Eddie Redmayne and Jude Law in Fantastic Beasts: The Secrets of Dumbledore


When last we encountered the many heroes and villains of J.K. Rowling's Fantastic Beasts series, the screenwriter/producer's pre-Harry Potter assemblage of wizards and Muggles was … . Um. I'm sorry, but does anyone recall what was going on with these people at the end of their 2018 film? More to the point: Does anyone care?

Honestly, I'm not trying to be combative. But over the three-and-a-half years that have passed since Fantastic Beasts: The Crimes of Grindelwald – a title so clunky and unmemorable I had to look it up – have any movie-goers been legitimately pining for another fantasy adventure featuring middle-aged Dumbledore and his grumpy ex-boyfriend and that tic-laden geek who talks to animals? I know plenty of adult fans who still talk about the Harry Potter book and film series with reverence, as well as a handful of their kids who became enraptured over the decade following that screen franchise's 2011 finale. Yet beginning with the 2016 release of Fantastic Beasts & Where to Find Them, I haven't met a single soul who admitted to loving Rowling's middling attempts to re-capture her Potter magic in 1920s and '30s milieus – nor anyone, really, who had anything kinder to say about director David Yates' effects-heavy period projects than “Well, the beasts were sort of cool.” Still, these things evidently make money regardless, so now we have Fantastic Beasts: The Secrets of Dumbledore. I'd argue that of the three FB efforts to date, this one is the most disappointing, but that would imply that the others stayed in my brain long enough to be remembered.

For those of us who've stuck with this franchise out of either mild curiosity of professional obligation, the good news is that we're over the hump, as Rowling and Yates have stated that their series was designed to be five movies long. The bad news – some of the bad news – is that it's getting increasingly difficult to determine who these works were designed for. Sure, kids might get a kick out of the CGI critters with the silliest names since the heyday of George Lucas: the Niffler; the Bowtruckle; the Qilin. (That last one, introduced in the most recent film as a beast with an instinctive ability to recognize inner decency, is pronounced “chillun,” as in the Maude Flanders quote “Won't someone please think of the Qilin?!”) But will those youths warm to the dark, foreboding Secrets of Dumbledore narrative that's essentially a barely veiled re-imagining of Hitler's rise to power in pre-war Berlin? And while grown-ups will likely be aware of, and intrigued by, the plot's intentional evocation of Nazism, will that be enough to sustain them through a textbook's worth of uninteresting characters, ill-timed scenes of slapstick, and the sight of Eddie Redmayne undulating like a hind-legged crab?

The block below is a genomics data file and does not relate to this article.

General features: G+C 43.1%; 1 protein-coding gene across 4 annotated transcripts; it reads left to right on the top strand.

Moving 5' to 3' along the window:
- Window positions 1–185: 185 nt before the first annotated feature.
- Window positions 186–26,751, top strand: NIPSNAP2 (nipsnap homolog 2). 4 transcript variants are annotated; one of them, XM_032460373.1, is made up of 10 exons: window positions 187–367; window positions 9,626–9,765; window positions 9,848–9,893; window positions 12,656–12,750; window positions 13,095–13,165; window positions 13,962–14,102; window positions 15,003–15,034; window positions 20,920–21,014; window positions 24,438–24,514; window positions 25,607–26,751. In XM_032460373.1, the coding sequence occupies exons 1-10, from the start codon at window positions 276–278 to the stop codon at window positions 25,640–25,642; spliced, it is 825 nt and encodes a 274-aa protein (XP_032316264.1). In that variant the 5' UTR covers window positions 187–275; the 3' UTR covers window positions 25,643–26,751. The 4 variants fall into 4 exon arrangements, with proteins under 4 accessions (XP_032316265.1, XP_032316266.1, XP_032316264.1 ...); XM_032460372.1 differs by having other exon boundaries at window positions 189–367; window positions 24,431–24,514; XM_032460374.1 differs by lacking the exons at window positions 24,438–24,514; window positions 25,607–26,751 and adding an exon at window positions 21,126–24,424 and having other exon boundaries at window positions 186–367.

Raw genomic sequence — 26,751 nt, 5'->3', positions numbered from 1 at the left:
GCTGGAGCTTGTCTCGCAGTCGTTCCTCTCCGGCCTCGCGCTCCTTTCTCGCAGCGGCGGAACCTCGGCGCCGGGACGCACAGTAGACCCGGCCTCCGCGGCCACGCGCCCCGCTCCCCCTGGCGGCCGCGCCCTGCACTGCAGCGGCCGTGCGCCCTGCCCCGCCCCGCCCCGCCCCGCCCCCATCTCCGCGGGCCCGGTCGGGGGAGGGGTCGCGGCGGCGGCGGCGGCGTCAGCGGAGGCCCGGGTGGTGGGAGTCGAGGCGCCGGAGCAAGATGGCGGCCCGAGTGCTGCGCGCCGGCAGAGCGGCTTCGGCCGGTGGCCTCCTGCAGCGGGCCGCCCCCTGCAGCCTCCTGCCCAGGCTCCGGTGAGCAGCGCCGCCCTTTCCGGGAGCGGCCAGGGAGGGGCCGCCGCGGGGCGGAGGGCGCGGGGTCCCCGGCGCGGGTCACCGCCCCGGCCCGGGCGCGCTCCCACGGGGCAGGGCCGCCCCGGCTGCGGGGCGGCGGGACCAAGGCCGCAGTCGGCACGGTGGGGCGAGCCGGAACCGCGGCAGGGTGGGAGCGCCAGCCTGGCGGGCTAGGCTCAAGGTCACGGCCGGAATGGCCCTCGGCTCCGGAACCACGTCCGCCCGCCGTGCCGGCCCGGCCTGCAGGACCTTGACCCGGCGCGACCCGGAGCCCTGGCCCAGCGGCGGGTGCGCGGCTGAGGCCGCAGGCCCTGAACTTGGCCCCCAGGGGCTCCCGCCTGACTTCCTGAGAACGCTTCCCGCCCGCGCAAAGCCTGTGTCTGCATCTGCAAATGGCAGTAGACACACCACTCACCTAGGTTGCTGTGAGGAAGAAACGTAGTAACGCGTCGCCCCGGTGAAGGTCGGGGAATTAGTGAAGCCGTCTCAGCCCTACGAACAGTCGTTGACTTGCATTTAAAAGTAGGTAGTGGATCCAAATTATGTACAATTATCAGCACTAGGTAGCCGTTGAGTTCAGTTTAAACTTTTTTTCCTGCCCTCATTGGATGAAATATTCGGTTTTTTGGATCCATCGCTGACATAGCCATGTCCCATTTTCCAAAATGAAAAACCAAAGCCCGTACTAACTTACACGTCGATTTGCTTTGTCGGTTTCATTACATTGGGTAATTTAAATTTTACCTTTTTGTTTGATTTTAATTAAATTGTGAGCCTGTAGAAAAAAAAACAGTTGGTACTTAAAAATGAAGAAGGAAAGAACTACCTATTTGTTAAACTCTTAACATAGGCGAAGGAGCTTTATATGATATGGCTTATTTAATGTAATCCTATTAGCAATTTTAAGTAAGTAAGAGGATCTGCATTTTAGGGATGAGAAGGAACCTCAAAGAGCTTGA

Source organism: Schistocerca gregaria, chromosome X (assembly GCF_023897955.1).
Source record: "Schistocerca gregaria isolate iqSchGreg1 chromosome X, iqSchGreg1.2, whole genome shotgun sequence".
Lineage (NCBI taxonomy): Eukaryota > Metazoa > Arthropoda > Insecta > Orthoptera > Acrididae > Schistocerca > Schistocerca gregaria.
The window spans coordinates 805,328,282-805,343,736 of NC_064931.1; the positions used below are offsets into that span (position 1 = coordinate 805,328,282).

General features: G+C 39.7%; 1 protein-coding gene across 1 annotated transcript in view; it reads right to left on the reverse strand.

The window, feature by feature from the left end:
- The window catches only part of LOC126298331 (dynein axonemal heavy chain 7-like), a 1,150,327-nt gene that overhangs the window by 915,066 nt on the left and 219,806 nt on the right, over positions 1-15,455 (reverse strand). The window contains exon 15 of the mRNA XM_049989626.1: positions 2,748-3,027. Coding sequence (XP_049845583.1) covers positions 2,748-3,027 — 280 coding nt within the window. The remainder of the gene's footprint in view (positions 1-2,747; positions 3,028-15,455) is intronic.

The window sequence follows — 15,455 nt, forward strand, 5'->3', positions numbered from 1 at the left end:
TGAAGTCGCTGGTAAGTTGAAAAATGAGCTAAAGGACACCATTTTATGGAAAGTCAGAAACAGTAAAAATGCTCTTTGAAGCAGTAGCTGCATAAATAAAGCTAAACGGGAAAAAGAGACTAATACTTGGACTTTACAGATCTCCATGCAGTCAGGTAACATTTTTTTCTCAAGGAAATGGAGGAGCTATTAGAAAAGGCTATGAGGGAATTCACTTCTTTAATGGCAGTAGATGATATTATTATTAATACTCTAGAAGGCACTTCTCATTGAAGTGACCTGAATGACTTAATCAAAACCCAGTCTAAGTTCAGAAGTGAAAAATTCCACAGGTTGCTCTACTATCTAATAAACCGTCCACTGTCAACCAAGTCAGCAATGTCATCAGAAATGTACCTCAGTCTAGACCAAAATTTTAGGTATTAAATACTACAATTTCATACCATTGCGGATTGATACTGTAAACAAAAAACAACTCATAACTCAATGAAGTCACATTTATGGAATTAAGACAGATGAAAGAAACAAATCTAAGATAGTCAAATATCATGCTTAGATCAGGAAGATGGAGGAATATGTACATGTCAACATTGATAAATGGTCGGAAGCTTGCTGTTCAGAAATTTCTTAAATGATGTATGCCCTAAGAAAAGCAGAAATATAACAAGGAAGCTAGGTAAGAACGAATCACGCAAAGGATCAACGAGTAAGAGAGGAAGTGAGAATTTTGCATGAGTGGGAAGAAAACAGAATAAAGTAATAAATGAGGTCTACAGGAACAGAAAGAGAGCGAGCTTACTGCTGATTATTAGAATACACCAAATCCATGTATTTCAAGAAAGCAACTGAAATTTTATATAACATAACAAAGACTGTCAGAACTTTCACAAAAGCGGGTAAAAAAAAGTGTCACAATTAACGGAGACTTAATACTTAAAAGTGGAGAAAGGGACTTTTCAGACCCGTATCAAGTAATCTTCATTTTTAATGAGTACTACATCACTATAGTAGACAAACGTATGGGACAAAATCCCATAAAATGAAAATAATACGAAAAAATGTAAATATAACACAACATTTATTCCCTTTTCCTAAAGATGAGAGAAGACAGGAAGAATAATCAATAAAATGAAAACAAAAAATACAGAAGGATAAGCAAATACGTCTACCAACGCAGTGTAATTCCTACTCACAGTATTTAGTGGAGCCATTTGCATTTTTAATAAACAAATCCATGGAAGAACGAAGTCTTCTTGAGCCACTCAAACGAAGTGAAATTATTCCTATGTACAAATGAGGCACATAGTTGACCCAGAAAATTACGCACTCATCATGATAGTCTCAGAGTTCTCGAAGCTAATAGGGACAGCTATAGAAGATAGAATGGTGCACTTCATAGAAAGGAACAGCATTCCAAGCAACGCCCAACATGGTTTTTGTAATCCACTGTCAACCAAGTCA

Adding to the question of “Who is this for?” is another, more potentially vexing query: “Who is this about?” I caught the film with a friend who, until earlier that morning, hadn't seen the first Fantastic Beasts, and who didn't have time enough to watch Crimes of Grindelwald before our afternoon screening. For understandable reason, she was largely confused about what was going on. (As was I, and I didn't have her excuse.) But when, after the movie ended, she asked who the film's star was supposed to be, I realized I didn't have an answer for that, either – and it was a good question, because it addressed an issue far deeper than billing.

Callum Turner and Eddie Redmayne in Fantastic Beasts: The Secrets of Dumbledore

Jude Law's wizard is name-checked in the title, but he vanishes for large chunks of the film, and a significant point is made of the fact that, due to a supernatural blood pact made with Grindelwald, Dumbledore literally can't battle his power-hungry ex. Mads Mikkelsen (replacing Johnny Depp) is given juicier material as the malevolent despot who wants to eradicate all Muggles in existence, but we're hardly meant to root for Grindelwald, even when he climaxes a violent skirmish against fellow wizards with a plaintive, “I'm not your enemy. I've never been your enemy.” (Then what the hell was all that fighting about?!) Redmayne's “magizoologist” Newt Scamander was the unquestionable protagonist of the first two Fantastic Beasts. Yet as delighted as I was to see less of Redmayne's twitchy, aging Oliver Twist, Newt is weirdly sidelined through most of the movie – though not nearly as much as his girlfriend Tina Goldstein (Katherine Waterston), who is only seen in photographs before the series' former female lead makes her first speaking appearance five minutes before the film ends.